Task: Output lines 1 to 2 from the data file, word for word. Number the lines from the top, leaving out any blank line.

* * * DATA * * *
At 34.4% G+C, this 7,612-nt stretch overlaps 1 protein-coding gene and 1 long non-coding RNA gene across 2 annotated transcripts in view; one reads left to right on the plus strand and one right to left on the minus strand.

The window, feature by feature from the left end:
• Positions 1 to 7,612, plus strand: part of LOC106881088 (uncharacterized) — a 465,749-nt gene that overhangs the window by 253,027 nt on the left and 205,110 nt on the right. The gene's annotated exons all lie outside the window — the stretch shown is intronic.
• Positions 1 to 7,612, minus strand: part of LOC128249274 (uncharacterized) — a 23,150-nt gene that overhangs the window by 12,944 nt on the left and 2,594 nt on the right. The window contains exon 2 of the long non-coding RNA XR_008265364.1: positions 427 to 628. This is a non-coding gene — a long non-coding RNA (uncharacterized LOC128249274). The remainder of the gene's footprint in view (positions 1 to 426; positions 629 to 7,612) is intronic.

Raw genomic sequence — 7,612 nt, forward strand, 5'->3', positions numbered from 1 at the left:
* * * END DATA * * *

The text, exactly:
At 34.4% G+C, this 7,612-nt stretch overlaps 1 protein-coding gene and 1 long non-coding RNA gene across 2 annotated transcripts in view; one reads left to right on the plus strand and one right to left on the minus strand.

The window, feature by feature from the left end: